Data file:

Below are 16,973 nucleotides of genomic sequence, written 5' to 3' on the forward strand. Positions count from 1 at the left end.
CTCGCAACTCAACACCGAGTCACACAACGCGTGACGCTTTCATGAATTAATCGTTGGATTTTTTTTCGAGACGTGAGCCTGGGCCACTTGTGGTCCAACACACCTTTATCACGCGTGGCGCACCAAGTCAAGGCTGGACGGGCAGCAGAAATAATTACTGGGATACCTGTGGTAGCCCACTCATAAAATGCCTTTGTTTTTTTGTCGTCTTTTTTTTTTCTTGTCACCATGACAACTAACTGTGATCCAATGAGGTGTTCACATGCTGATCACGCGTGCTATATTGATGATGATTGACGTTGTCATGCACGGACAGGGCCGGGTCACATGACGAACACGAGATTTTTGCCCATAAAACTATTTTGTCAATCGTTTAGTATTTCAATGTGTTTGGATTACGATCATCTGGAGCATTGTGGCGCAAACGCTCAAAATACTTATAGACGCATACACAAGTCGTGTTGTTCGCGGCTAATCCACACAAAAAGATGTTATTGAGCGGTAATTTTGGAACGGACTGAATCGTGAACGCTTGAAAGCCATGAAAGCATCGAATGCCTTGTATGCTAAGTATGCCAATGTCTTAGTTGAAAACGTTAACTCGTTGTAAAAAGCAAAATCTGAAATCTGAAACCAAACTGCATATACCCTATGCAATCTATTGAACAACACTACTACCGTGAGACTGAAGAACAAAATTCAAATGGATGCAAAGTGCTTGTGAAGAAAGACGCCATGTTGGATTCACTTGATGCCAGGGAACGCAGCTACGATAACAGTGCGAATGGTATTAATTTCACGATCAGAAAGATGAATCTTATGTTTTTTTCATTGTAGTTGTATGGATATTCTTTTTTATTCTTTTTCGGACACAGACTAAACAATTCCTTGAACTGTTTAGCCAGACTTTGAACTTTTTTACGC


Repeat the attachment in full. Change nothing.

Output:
Below are 16,973 nucleotides of genomic sequence, written 5' to 3' on the forward strand. Positions count from 1 at the left end.
CTCGCAACTCAACACCGAGTCACACAACGCGTGACGCTTTCATGAATTAATCGTTGGATTTTTTTTCGAGACGTGAGCCTGGGCCACTTGTGGTCCAACACACCTTTATCACGCGTGGCGCACCAAGTCAAGGCTGGACGGGCAGCAGAAATAATTACTGGGATACCTGTGGTAGCCCACTCATAAAATGCCTTTGTTTTTTTGTCGTCTTTTTTTTTTCTTGTCACCATGACAACTAACTGTGATCCAATGAGGTGTTCACATGCTGATCACGCGTGCTATATTGATGATGATTGACGTTGTCATGCACGGACAGGGCCGGGTCACATGACGAACACGAGATTTTTGCCCATAAAACTATTTTGTCAATCGTTTAGTATTTCAATGTGTTTGGATTACGATCATCTGGAGCATTGTGGCGCAAACGCTCAAAATACTTATAGACGCATACACAAGTCGTGTTGTTCGCGGCTAATCCACACAAAAAGATGTTATTGAGCGGTAATTTTGGAACGGACTGAATCGTGAACGCTTGAAAGCCATGAAAGCATCGAATGCCTTGTATGCTAAGTATGCCAATGTCTTAGTTGAAAACGTTAACTCGTTGTAAAAAGCAAAATCTGAAATCTGAAACCAAACTGCATATACCCTATGCAATCTATTGAACAACACTACTACCGTGAGACTGAAGAACAAAATTCAAATGGATGCAAAGTGCTTGTGAAGAAAGACGCCATGTTGGATTCACTTGATGCCAGGGAACGCAGCTACGATAACAGTGCGAATGGTATTAATTTCACGATCAGAAAGATGAATCTTATGTTTTTTTCATTGTAGTTGTATGGATATTCTTTTTTATTCTTTTTCGGACACAGACTAAACAATTCCTTGAACTGTTTAGCCAGACTTTGAACTTTTTTACGC